This paper presents evidence on the gender differentiated effects in the nucleus-estate outgrower arrangement from a case study of a sugarcane outgrower scheme in the community of Magobbo, Zambia. Specifically, the paper explores women’s participation in the scheme, access to employment, decision-making, control of household income, and access to natural resources. Women are disadvantaged in these areas overall, though there is a key generational difference. As well, both women and men enjoy increased economic stability and improvements in family diets. I find that the outcomes observed are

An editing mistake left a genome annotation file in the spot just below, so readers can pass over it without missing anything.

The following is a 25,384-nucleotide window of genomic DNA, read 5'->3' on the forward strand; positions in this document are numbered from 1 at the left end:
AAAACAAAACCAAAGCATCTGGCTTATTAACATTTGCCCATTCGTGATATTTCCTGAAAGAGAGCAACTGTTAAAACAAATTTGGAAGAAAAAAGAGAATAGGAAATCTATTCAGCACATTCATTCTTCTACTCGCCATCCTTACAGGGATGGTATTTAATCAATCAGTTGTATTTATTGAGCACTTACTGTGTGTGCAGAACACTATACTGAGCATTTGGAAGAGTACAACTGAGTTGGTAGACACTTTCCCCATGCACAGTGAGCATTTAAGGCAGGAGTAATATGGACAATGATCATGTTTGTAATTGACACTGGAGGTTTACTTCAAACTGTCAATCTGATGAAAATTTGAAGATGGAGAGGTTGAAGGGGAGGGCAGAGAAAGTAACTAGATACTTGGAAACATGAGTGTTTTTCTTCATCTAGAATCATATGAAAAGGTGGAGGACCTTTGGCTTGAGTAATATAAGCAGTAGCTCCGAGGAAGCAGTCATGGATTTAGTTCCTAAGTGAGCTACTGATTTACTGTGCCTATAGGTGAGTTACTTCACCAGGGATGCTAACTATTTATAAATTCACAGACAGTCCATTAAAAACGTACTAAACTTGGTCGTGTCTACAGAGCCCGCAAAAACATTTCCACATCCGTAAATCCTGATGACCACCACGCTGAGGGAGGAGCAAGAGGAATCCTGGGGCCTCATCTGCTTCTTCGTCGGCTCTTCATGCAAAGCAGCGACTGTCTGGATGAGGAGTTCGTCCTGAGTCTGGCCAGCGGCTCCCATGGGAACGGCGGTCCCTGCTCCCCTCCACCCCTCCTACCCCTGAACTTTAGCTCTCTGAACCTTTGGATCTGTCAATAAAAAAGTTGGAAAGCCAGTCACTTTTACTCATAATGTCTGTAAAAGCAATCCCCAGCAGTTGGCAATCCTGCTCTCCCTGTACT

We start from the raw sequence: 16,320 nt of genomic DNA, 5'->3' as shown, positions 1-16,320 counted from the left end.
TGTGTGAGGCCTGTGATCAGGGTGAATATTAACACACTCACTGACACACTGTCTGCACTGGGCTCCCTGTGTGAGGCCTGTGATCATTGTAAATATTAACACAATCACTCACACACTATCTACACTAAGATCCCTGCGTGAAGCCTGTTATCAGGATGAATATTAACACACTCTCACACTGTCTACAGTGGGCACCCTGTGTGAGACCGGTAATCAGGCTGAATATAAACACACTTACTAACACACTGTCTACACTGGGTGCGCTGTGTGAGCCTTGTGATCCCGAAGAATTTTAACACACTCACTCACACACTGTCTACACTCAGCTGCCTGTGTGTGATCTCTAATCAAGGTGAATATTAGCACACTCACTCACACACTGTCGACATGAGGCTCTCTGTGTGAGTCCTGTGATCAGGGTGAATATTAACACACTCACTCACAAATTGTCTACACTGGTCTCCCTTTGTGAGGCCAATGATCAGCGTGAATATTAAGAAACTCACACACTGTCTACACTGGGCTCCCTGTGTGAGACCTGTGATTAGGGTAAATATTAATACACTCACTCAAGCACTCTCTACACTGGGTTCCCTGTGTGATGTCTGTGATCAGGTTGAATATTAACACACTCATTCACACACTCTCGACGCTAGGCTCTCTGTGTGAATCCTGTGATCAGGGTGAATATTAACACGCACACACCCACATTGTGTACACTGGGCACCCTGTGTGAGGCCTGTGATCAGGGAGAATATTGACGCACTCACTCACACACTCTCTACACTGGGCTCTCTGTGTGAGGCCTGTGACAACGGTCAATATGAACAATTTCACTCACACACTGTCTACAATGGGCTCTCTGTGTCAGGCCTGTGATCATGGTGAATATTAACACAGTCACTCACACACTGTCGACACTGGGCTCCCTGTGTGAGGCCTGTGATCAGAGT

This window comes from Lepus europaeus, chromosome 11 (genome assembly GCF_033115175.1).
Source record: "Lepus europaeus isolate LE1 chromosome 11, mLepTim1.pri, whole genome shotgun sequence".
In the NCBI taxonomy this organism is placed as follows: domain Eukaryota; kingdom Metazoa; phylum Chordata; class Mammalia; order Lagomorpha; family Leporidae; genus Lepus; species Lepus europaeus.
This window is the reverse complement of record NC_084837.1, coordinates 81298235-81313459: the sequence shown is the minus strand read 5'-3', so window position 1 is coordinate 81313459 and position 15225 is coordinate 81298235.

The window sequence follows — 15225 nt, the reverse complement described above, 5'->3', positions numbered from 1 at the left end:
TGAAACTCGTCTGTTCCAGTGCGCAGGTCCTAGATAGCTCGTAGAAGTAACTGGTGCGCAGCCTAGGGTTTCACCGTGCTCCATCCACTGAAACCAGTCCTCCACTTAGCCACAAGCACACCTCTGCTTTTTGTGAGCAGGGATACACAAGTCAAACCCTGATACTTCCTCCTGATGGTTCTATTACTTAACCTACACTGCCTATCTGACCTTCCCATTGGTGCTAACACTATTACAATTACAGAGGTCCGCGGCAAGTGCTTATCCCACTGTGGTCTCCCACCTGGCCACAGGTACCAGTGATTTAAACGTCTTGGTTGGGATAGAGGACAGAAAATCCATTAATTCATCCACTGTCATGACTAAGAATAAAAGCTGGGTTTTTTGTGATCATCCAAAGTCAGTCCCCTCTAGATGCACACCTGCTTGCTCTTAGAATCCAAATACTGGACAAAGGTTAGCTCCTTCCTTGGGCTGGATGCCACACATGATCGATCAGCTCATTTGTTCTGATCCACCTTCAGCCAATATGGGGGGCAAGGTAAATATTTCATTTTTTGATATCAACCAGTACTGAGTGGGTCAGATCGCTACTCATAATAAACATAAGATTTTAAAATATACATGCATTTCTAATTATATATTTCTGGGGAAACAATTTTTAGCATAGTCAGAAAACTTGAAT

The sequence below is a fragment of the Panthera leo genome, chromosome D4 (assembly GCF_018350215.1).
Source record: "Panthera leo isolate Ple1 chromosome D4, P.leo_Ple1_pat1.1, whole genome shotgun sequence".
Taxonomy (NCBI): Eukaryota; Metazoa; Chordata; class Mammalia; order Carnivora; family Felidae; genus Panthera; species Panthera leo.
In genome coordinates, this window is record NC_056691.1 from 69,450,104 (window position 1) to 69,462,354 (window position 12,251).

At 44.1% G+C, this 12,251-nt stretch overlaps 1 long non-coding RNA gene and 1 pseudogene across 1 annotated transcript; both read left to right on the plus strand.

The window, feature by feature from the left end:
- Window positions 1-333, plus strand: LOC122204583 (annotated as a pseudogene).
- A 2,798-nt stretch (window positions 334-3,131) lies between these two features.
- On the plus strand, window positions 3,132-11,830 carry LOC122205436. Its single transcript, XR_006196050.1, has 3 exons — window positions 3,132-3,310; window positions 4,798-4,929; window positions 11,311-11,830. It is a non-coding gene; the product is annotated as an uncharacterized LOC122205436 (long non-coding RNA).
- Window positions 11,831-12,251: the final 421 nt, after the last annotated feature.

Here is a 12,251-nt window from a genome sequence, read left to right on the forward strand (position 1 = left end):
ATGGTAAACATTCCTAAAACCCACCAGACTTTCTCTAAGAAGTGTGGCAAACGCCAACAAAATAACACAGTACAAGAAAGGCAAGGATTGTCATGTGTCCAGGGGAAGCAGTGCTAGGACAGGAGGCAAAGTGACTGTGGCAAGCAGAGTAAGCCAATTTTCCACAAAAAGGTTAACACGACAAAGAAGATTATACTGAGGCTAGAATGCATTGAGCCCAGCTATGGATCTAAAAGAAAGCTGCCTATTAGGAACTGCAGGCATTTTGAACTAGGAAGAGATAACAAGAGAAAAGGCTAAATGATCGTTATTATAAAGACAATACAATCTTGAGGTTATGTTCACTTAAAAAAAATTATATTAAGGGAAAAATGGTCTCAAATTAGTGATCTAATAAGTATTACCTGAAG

influenced by: 1) the existing inequalities in access to land and discriminatory gender norms; 2) the institutional arrangements of the outgrower model; and 3) the gendered division of labour. These findings contribute a nuanced discussion of the gender differentiated effects of agricultural investments to the literature on women in contract farming and large-scale land acquisitions for agriculture.